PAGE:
And then there was the 'bimbofication.' The subtle sexualization. When you’re 16, it’s like the world revolves around your ability to be…pretty. To be preppy and fun and happy and up for whatever. No matter the feelings that are hurt, or the different ways your heart is broken. How is it fair to have beauty and intelligence divested on such opposite sides? 

I’ve always had this sort of…steadfast determination. No one could tell me no. I did what I wanted, and I chased my dreams. At 15, I was scouted by a modeling industry and spent the most imperative years of my life being criticized, controlled and pretty much hunted. My boyfriend at the time and I had these huge dreams, where we would move to an NYC agency and be young and beautiful and happy. I would go to school and model, and he would take on the high-fashion world. We would make it work. The unfortunate truth of modeling, though, is that it barely pays…anything. Most designers pay you for your time in their clothes, and you can’t pay for university through clothing.

Therefore, I let my dream die. He took off, but I had always wanted to be a doctor, and I would allow nothing to stop that from happening. I WOULD go to med school in a busy, exciting city. I WOULD become a doctor, no matter the things I had to leave behind. It’s rather unfortunate that we always have to choose between the things that we love.   

When I came to college, I had this idea that things would be different, and inadvertently better from when I was in high school. I would be seen as a whole of a person. But my physical appearance, it seems, will never cease to trick people. 

They'd ask things like, “I thought you’d be a party girl.” 

“You don’t drink? Really? You seem like you’d drink. Want a drink?”

It gets old after a while. It used to be flattering, and I’m guilty of letting the compliments mean too much to me, but empty words are still empty, no matter how sugarcoated.

Madison Rose, second year journalism and pre-PA

Despite my lifelong dreams of being a doctor, I decided to major in journalism. I did not think I was smart enough or competent enough to major in a STEM field.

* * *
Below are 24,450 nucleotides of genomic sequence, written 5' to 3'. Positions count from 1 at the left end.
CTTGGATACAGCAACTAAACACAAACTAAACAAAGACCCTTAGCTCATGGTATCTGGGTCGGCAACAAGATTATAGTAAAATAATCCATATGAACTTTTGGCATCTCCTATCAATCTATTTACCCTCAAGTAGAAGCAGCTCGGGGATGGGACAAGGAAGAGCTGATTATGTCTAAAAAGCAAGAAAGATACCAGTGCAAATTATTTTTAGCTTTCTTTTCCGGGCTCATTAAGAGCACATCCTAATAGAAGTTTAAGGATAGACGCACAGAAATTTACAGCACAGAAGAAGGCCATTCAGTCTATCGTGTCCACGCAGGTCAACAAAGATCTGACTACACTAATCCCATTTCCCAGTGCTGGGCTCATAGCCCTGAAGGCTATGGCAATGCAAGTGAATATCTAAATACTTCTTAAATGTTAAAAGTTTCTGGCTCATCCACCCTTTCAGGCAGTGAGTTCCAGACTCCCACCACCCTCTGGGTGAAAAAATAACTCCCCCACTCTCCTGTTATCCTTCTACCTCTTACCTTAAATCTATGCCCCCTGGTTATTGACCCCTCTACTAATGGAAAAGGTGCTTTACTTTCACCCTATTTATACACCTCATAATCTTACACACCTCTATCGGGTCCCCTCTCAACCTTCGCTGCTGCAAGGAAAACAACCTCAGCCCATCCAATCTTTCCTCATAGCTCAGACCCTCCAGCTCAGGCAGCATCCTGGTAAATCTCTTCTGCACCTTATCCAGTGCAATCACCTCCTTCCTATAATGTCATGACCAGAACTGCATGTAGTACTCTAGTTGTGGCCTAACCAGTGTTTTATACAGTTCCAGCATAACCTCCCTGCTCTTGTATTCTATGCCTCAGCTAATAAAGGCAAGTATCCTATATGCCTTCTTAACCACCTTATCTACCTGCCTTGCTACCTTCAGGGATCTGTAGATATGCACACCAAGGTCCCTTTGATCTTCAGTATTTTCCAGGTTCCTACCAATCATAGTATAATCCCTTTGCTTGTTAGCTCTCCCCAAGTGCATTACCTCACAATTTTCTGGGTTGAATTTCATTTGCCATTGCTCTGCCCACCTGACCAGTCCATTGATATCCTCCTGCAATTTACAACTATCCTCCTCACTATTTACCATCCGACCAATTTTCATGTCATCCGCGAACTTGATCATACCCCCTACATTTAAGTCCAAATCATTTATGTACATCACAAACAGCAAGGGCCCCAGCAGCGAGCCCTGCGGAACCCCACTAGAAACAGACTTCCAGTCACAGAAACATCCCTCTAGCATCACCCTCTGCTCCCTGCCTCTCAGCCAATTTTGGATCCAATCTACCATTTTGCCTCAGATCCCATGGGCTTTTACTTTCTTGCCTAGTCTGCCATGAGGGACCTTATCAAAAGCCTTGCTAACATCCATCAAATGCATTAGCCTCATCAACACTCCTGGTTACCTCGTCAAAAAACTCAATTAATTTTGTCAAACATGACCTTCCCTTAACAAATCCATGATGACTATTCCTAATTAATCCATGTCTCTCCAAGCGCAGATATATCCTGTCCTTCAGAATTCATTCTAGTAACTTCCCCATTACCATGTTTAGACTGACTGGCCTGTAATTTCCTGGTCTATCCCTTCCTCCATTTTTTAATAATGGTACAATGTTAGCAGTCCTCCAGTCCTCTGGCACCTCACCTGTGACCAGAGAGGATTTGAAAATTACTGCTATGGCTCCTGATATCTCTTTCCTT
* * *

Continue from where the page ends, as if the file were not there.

I knew that in journalism I would not be able to make enough money to pay off my college loans, or to even pay rent, but I also knew that I could marry a man that planned to be a doctor, an engineer or a computer scientist. I could not be a doctor — I was not good enough — but I was pretty and well-versed in literature and the arts so I knew I could marry one. 

I was not fully ready to give up science though, so I decided to take the pre-PA route, but continue my major in journalism. 

In my online science classes, far away from other students, teachers and my childhood media, I found that I excelled in the courses, and actually enjoyed them. I continued to struggle in math, but if I worked hard, I could do well.

Slowly, I became more confident in my abilities and began to even consider switching my major to STEM, but then, COVID restrictions were lifted and I came on campus for the first time. 

I found myself treated differently from my male peers in my science classes. Just recently, in my chemistry lab, I and the two other girls in my group received a 3.5 on our presentation. We had lost points on body language, eye contact and speaking.

The one boy in our group received a 4.0. 

In college, 49.2% of women who originally intend to major in science and engineering as a first-year switch to a non-STEM major, compared to 32.5% of men, according to the National Science Foundation National Center for Science and Engineering Statistics.

From elementary school to higher education, women receive the message that they cannot work in the science field, and they listen. Girls are criticized and categorized to the point where brilliant minds are too afraid to see the light of day. Beauty becomes the kind of pain that you’re better off never talking about.

They want us to be pretty, but they never want us to be smart.